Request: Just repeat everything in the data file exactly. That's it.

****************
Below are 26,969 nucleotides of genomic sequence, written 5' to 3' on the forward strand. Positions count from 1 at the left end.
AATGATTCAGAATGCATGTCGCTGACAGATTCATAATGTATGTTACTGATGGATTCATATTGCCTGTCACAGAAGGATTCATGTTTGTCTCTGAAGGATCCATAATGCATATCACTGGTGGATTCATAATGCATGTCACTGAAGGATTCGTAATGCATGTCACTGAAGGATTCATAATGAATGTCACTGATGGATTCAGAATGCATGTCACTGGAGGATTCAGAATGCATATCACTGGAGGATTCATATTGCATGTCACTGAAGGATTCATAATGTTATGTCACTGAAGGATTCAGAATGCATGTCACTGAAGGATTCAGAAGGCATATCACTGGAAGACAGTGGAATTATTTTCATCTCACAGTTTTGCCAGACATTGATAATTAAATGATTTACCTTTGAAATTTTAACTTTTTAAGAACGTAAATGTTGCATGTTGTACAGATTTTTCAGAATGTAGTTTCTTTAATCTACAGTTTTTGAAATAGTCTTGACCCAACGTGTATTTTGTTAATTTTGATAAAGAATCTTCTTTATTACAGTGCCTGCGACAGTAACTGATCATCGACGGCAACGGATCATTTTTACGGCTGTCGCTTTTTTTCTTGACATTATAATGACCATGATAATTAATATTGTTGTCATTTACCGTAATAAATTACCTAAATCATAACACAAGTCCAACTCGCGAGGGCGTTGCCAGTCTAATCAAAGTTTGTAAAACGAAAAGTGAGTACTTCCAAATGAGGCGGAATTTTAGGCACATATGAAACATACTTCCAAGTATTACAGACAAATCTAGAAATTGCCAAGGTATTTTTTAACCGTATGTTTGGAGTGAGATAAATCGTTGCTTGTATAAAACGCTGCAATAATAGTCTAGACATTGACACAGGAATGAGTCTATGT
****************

Below are 26,969 nucleotides of genomic sequence, written 5' to 3' on the forward strand. Positions count from 1 at the left end.
AATGATTCAGAATGCATGTCGCTGACAGATTCATAATGTATGTTACTGATGGATTCATATTGCCTGTCACAGAAGGATTCATGTTTGTCTCTGAAGGATCCATAATGCATATCACTGGTGGATTCATAATGCATGTCACTGAAGGATTCGTAATGCATGTCACTGAAGGATTCATAATGAATGTCACTGATGGATTCAGAATGCATGTCACTGGAGGATTCAGAATGCATATCACTGGAGGATTCATATTGCATGTCACTGAAGGATTCATAATGTTATGTCACTGAAGGATTCAGAATGCATGTCACTGAAGGATTCAGAAGGCATATCACTGGAAGACAGTGGAATTATTTTCATCTCACAGTTTTGCCAGACATTGATAATTAAATGATTTACCTTTGAAATTTTAACTTTTTAAGAACGTAAATGTTGCATGTTGTACAGATTTTTCAGAATGTAGTTTCTTTAATCTACAGTTTTTGAAATAGTCTTGACCCAACGTGTATTTTGTTAATTTTGATAAAGAATCTTCTTTATTACAGTGCCTGCGACAGTAACTGATCATCGACGGCAACGGATCATTTTTACGGCTGTCGCTTTTTTTCTTGACATTATAATGACCATGATAATTAATATTGTTGTCATTTACCGTAATAAATTACCTAAATCATAACACAAGTCCAACTCGCGAGGGCGTTGCCAGTCTAATCAAAGTTTGTAAAACGAAAAGTGAGTACTTCCAAATGAGGCGGAATTTTAGGCACATATGAAACATACTTCCAAGTATTACAGACAAATCTAGAAATTGCCAAGGTATTTTTTAACCGTATGTTTGGAGTGAGATAAATCGTTGCTTGTATAAAACGCTGCAATAATAGTCTAGACATTGACACAGGAATGAGTCTATGT